I am a huge advocate of self-observation and monitoring of one’s own behavior. I aim to constantly practice noticing how I am personally behaving. I aim to maintain awareness and choice over my words, thoughts and actions. I notice that when I am out of line, my ability to self-adjust is hugely impaired by not enough sleep, illness, too much sugar, stress, alcohol, or hunger. My abilities are also challenged by dementia. In this case, my dad’s, not my own.
Dementia teaches me acceptance by putting my impatience right in my face. In my work, I teach people that both patience and impatience only exist in the presence of annoyance. Patience is only a slightly better behaved version of impatience. I explain that the only way out of the patience and impatience trap is to practice acceptance of what is (rather than resistance to it) and then, figure out what to do about the situation.
So there I find myself, resisting that my dad has just asked me the same question for the thousandth time, or called me by my sister’s name for the millionth time. My annoyance rises; my resistance rears its ugly head. My ego is in charge and I feel frustrated and judgmental. Then my own teachings dance around my head tauntingly. I take a deep breath. I practice acceptance rather than resistance. I smile and lovingly answer to the wrong name and change my answer to the question slightly hoping this one will stick.
Oddly, I thank God that Dad can’t remember how impatient I was last time he asked me the question. His dementia gives me an opportunity to perfect my self-mastery. I am offered a new, moment-to-moment opportunity to get my response right. Perhaps all of our relationships would benefit from both the ability to be more careful and the ability to quickly forget when someone else wasn’t.
Dementia is teaching me clarity and the importance of only saying what matters. When my dad asks me in absolute confusion, what I am talking about, I realize how much I say that doesn’t matter at all and isn’t even worth explaining. Dementia is teaching me conservation of words, and the importance of only speaking when it matters. Dementia has also reminded me that not all things other people say out loud need to be explained, nor understood. Many relationships would be served from being mindful not to spew our words unceasingly and from not expecting or demanding an explanation of every comment.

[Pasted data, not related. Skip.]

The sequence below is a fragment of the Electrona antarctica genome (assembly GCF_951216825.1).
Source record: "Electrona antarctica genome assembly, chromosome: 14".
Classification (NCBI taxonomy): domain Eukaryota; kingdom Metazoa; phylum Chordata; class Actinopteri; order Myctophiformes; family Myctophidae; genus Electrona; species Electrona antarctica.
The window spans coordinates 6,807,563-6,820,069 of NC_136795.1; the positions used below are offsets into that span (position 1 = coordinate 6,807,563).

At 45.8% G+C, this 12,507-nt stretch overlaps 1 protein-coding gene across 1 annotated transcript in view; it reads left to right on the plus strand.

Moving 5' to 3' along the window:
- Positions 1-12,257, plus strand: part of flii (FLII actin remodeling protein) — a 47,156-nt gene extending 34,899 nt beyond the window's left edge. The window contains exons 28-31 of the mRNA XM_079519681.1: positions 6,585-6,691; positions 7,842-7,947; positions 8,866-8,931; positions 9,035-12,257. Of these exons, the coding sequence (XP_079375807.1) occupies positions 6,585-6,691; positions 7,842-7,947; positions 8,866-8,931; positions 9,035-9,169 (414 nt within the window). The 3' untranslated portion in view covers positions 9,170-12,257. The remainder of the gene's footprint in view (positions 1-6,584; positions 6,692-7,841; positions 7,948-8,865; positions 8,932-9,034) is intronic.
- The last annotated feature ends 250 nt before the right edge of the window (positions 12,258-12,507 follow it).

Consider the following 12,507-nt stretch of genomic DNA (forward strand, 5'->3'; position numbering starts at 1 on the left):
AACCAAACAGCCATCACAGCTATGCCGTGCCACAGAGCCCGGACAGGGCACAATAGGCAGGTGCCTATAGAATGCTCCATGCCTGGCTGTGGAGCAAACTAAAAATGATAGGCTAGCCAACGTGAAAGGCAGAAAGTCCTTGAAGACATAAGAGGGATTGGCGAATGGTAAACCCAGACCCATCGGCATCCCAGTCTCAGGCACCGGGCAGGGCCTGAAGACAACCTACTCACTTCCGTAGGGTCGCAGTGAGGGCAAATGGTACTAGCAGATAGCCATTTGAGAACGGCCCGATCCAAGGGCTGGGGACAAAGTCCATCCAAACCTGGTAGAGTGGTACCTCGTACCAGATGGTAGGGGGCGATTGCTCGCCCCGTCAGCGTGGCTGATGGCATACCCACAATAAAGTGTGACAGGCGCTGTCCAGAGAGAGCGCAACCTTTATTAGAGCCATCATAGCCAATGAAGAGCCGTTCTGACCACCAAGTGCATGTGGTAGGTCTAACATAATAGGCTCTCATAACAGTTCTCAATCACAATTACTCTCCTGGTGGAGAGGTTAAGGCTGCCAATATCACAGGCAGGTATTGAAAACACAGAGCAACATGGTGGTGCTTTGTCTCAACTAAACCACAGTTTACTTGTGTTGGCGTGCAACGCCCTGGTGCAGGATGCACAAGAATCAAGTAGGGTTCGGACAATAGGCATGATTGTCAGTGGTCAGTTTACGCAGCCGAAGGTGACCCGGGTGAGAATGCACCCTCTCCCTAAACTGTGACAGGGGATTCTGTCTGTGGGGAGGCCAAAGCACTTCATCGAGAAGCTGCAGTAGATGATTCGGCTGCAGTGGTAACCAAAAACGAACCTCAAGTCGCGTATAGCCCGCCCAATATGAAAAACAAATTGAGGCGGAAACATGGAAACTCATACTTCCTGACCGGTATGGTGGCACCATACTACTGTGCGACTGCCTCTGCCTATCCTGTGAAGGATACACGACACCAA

Dementia is teaching me that the story is not the truth. This is a huge one. Most of us get caught up in the story of not being loved, or not mattering to someone else due to little things they do, or don’t do. So, when someone we love with all of our heart cannot remember who we are, or that we are someone that they love, it is fertile ground for growing the belief that we don’t matter, that we aren’t loved or some other story of victimhood that is, quite frankly, not true. Dementia offers the opportunity to practice observing my story and making the conscious choice not to take my dad’s memory (or lack thereof) personally. This is my moment to ask, “Is this belief that my dad doesn’t love just because he doesn’t remember, really true?” and I always know it is not. He may not remember that he loves me with his brain but he does remember with his heart. Even if he doesn’t, I do. I know. I remember.
How powerful would it be to not take it personally when our loved ones forget a birthday or anniversary, or even a date or to call. What if we just chose not to take it personally, not to assign the situation meaning that it does not actually mean?
Dementia teaches me to be present. There is no past when you don’t remember it, and there is no future either. There is only right now, now, now, now.
Dementia teaches me to be grateful for the ability to hold a conversation, read a book and comprehend the meaning, write, watch a movie, know what I am doing, when and why. I’m grateful for that my dad has always been my teacher, even now, when I am reteaching him the very things that he taught me.
Dementia causes me to evaluate who we are without our memories. So, what is it that makes us matter, makes us loveable, if it isn’t what we are able to do, what we are able to say or what we are able to remember? Dementia is teaching me Namaste—the Divine in me honors the Divine in you. What if we loved another simply because of their heart and soul instead of their words, thoughts, actions and past and future? Dementia is teaching me to love the deepest part of another.